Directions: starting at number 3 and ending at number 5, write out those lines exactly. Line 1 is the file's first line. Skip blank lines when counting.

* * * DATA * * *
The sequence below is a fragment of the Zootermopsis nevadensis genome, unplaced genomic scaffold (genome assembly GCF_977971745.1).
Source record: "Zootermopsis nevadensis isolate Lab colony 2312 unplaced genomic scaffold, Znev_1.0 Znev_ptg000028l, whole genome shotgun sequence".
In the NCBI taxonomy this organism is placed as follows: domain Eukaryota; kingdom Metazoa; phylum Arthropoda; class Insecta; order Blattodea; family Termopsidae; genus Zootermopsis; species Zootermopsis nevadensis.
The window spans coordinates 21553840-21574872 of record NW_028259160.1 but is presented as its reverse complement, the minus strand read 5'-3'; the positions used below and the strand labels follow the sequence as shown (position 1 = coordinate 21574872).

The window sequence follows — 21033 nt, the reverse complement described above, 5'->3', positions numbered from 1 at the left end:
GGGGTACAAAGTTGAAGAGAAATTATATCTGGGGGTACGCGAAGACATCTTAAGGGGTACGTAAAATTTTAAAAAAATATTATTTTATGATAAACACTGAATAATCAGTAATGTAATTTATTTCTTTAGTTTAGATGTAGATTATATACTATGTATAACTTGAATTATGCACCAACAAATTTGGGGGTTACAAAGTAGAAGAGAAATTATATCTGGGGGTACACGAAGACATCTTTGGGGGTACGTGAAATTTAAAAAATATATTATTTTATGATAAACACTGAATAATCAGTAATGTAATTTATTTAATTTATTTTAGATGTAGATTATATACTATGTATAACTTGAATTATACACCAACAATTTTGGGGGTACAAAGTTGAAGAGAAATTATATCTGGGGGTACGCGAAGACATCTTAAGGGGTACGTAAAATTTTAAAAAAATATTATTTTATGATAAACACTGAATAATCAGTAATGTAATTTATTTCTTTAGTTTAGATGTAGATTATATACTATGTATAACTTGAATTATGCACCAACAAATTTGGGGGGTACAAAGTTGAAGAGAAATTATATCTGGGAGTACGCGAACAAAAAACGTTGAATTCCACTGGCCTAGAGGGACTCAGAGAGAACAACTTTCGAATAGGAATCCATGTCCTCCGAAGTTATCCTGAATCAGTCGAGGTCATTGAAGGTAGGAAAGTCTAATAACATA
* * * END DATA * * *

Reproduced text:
In the NCBI taxonomy this organism is placed as follows: domain Eukaryota; kingdom Metazoa; phylum Arthropoda; class Insecta; order Blattodea; family Termopsidae; genus Zootermopsis; species Zootermopsis nevadensis.
The window spans coordinates 21553840-21574872 of record NW_028259160.1 but is presented as its reverse complement, the minus strand read 5'-3'; the positions used below and the strand labels follow the sequence as shown (position 1 = coordinate 21574872).

The window sequence follows — 21033 nt, the reverse complement described above, 5'->3', positions numbered from 1 at the left end: